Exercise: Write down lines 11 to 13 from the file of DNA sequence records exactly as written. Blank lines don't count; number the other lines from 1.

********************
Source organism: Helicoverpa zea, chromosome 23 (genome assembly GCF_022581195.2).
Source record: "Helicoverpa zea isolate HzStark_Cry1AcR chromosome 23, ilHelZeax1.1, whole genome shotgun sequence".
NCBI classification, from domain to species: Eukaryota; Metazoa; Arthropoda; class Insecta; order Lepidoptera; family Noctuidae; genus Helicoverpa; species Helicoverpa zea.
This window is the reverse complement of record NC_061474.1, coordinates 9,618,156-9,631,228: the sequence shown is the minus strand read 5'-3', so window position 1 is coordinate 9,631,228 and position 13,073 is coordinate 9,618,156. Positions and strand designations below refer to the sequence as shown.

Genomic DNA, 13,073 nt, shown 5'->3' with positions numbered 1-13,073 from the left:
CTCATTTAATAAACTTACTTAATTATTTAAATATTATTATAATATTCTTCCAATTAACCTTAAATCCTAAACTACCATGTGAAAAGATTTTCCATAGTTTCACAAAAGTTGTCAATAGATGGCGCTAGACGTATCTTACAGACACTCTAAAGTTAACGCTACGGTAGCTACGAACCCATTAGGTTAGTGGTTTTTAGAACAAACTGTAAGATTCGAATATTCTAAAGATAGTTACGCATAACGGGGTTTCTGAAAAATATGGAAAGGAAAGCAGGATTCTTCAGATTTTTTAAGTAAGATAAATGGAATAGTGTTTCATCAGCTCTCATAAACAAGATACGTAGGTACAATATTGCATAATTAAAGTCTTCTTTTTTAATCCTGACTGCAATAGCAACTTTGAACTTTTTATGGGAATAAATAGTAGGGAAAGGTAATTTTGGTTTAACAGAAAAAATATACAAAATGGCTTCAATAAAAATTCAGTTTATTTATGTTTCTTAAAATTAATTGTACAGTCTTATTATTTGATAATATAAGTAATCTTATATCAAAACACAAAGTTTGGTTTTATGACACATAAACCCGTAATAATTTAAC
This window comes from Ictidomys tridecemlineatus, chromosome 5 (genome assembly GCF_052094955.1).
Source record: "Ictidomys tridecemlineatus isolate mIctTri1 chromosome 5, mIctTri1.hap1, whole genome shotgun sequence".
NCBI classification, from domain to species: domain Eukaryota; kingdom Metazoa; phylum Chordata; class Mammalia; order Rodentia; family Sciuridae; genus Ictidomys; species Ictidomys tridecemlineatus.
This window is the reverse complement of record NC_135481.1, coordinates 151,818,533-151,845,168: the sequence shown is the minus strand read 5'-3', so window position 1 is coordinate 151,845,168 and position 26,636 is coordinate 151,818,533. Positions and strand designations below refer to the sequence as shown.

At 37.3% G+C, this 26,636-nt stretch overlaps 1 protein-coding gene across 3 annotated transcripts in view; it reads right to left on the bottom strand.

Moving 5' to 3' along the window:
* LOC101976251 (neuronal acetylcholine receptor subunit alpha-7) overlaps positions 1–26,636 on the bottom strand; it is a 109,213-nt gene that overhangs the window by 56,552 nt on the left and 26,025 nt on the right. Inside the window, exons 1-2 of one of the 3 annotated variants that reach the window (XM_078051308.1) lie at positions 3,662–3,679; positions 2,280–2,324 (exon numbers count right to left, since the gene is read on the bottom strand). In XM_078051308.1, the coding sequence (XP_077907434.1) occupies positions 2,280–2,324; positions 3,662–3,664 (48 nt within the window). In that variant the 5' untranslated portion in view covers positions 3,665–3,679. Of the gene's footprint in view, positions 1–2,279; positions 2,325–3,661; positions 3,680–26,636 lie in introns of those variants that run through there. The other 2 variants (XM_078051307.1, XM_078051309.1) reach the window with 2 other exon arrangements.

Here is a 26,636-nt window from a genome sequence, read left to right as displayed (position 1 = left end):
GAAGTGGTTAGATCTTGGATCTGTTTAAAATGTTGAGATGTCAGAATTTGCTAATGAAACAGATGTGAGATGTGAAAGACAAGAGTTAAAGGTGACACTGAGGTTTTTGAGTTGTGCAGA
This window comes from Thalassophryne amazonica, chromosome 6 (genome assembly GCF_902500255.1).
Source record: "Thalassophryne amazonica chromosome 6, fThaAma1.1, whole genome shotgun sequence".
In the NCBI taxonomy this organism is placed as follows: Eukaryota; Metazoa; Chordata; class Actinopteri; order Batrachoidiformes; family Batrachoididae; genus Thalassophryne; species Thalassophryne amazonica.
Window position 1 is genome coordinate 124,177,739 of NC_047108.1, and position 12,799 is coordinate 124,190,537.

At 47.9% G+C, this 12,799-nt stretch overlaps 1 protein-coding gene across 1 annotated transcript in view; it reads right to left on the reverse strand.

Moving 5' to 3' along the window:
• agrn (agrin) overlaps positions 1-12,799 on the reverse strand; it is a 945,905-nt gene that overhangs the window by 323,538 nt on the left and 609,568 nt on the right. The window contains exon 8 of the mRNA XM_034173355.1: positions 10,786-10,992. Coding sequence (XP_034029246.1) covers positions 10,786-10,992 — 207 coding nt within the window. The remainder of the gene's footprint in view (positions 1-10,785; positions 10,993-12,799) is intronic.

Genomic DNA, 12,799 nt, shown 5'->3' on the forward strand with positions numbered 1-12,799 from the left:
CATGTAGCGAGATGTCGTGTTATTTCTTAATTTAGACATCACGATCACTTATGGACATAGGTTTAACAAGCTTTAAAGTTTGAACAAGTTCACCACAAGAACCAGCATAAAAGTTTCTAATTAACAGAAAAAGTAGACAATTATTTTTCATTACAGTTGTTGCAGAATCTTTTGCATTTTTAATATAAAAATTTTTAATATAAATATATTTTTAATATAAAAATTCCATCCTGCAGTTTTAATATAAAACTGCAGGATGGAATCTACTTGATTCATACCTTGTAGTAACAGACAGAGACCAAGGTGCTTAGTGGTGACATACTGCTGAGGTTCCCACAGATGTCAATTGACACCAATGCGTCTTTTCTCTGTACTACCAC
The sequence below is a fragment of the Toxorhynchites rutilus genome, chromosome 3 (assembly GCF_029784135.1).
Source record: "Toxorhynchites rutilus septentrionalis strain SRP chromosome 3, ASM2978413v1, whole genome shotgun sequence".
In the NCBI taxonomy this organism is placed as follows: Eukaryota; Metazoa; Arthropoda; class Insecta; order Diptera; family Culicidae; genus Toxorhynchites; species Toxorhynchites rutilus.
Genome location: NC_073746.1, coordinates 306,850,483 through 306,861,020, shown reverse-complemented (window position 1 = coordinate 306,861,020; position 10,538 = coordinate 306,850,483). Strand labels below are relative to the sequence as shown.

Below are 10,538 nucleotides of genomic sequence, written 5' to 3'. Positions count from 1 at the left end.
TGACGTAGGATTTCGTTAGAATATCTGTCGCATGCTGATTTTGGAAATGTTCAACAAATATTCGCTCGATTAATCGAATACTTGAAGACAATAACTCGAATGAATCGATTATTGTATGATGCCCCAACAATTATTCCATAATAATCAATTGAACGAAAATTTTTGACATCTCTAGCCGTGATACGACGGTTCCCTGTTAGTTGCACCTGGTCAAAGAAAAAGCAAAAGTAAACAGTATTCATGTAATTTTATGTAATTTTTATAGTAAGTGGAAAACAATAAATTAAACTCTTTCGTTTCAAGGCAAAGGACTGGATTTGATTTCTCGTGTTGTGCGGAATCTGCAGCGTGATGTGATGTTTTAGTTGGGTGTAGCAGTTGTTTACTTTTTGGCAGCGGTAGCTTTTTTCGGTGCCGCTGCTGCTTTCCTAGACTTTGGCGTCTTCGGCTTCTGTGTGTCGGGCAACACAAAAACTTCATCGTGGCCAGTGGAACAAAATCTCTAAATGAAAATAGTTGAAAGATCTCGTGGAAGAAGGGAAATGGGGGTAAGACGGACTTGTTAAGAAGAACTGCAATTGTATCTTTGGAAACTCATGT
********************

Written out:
At 37.3% G+C, this 26,636-nt stretch overlaps 1 protein-coding gene across 3 annotated transcripts in view; it reads right to left on the bottom strand.

Moving 5' to 3' along the window:
* LOC101976251 (neuronal acetylcholine receptor subunit alpha-7) overlaps positions 1–26,636 on the bottom strand; it is a 109,213-nt gene that overhangs the window by 56,552 nt on the left and 26,025 nt on the right. Inside the window, exons 1-2 of one of the 3 annotated variants that reach the window (XM_078051308.1) lie at positions 3,662–3,679; positions 2,280–2,324 (exon numbers count right to left, since the gene is read on the bottom strand). In XM_078051308.1, the coding sequence (XP_077907434.1) occupies positions 2,280–2,324; positions 3,662–3,664 (48 nt within the window). In that variant the 5' untranslated portion in view covers positions 3,665–3,679. Of the gene's footprint in view, positions 1–2,279; positions 2,325–3,661; positions 3,680–26,636 lie in introns of those variants that run through there. The other 2 variants (XM_078051307.1, XM_078051309.1) reach the window with 2 other exon arrangements.